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Yes, the 2016 Ford Focus RS Has a Drift Mode for All You Oversteer Junkies and Amateur Drifters

The Audi RS3 and the Mercedes-Benz A45 AMG may be ahead of the 2016 Ford Focus RS when it comes to unadulterated grunt, but that’s not such a bad thing after all. In any case, the hot hatches from Germany don’t get a dedicated drift mode as the one Ford Performance developed for the Focus RS.
2016 Ford Focus RS 11 photos
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Only a month has passed since the Ford Focus RS debuted in Cologne, Germany. Naturally, the FoMoCo marketing department convinced Ken Block to make this puppy dance on the scene to show attendees that all-wheel drive and a 2015 Ford Mustang 2.3-liter EcoBoost four-cylinder engine make a great team.

Nevermind the go-faster bits and bobs adorning the exterior of this uber hot hatchback or the at least 320 PS” (315.6 HP) 350 PS (345 HP) and “at least 320 lb-ft” (446 Nm) of torque of the 2.3-liter turbo four-banger. What really matters is how that oomph is put down to the ground.

The culprit here is the Ford All-Wheel Drive with Dynamic Torque Vectoring system, a tail-happy setup that promises a lot. In the carmaker’s own words, we can look forward to “lateral acceleration exceeding 1 G” and, get this, “the ability to achieve controlled oversteer drifts at the track.”

So what’s the deal with that controlled oversteer drifts shenanigan? Happily, Ford Performance’s Dave Pericak cleared that up for us at the 2015 Geneva Motor Show and confirmed that the all-new Ford Focus RS has a dedicated drift mode.

So here’s the deal - the 2016 Ford Focus RS has four different drive modes: Normal, Sport, Track and the one that matters most - the Drift Mode. The driver can choose between those driving modes via a switch alongside the gear lever, with specific settings for the all-wheel-drive system, damper controls, Electronic Stability Control, steering, engine response and exhaust sound.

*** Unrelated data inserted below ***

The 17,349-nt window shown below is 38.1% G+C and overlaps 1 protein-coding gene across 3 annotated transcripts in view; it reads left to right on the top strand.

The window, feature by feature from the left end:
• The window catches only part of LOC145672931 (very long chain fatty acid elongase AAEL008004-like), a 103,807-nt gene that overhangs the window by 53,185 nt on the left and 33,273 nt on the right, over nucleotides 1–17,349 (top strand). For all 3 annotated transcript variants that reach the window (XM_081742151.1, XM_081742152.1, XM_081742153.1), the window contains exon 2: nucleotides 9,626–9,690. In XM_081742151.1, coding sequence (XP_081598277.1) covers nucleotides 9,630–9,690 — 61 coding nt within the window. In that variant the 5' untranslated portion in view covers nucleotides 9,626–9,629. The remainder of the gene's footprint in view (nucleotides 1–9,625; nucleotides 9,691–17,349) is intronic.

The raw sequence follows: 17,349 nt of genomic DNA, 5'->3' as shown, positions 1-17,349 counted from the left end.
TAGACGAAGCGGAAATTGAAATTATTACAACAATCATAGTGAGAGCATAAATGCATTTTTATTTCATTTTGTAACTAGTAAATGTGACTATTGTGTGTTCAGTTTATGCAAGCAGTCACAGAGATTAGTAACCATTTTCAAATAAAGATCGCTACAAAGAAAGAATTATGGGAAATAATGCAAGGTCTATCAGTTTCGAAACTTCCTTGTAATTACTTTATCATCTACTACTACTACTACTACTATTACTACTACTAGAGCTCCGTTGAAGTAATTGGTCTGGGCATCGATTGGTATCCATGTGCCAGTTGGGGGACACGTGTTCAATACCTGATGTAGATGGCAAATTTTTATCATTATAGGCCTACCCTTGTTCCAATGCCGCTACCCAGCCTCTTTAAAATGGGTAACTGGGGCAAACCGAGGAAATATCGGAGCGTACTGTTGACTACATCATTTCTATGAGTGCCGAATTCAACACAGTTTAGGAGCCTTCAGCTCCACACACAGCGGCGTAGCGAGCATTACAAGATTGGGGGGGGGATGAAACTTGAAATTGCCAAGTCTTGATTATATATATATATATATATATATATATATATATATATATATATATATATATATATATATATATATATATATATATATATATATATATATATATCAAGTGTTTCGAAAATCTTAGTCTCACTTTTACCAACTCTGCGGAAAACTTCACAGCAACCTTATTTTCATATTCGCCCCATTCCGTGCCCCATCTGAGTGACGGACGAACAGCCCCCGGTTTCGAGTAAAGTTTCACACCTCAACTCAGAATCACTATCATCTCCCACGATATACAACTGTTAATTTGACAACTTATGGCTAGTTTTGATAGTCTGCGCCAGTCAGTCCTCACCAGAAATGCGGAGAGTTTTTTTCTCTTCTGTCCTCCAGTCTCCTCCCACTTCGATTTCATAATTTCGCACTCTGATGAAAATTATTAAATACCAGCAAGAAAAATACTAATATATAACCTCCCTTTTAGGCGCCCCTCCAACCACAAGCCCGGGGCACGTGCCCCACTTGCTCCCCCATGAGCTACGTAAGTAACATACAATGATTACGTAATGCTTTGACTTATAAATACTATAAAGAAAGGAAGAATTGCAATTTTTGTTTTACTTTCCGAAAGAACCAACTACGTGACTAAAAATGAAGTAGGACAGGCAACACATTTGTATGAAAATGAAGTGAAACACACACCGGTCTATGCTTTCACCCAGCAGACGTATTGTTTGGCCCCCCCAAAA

The industry-first drift mode basically calibrates the performance-oriented AWD system to get torque distribution just right to help you kick the tail out “under circuit conditions.” Unlike cheap Haldex-equipped all-wheel drive systems, the GKN-developed AWD system of the 2016 Focus RS boasts with twin electronically controlled clutch packs on each side of the rear-drive unit.70 percent of the engine’s torque can be sent to the rear axle and 100 percent of that torque can be shuffled between the rear wheels
Through torque vectoring, the electronic brain of the Focus RS’ powertrain can deliver oversteer by working in conjunction with the Electronic Stability Control (ESC) system. Simply put, computers and sensors analyze how the Focus RS is yawing in a given situation and how much the driver works the steering wheel in order to catch it. If you are one step ahead of the car, Drift Mode will let you hoon to your heart’s desire. However, Drift Mode is also there to save butterfingered drivers from crashing or to enhance their lack of talent.

If the driver doesn’t work the wheel accordingly or he overcooks the corner, Drift Mode is able to get things sorted out for you. Automatically applying the Brembo performance brakes, shuffling torque, playing with the electric steering system’s ratio, it can do it all in order to help the driver complete a drifting maneuver or get him out of harm’s way.

Another cool thing you need to know about the 2016 Ford Focus RS is that you can also turn off the ESC completely. But do you really want to do that? Keep in mind that modern performance cars are developed around the electronic driving aids, so why unsettle the driving dynamics by believing you’re better at doing smoky drifts at incredible degrees, better than super calibrated computers?

Let’s be real here. Only Ken Block and other big time drift stars need wipers for the driver’s side window while doing the sideways-y stuff. It may sound disappointing for the purists, but us mortals driving road-going machines don’t need that kind of thing and shouldn’t take chances with the Grim Reaper by turning the driving aids completely off.

After the Mustang's line lock feature and the 2016 Ford Focus RS’ Drift Mode, who knows what else FoMoCo will surprise us with when the Shelby GT350 Mustang and 2017 Ford GT come into the limelight?

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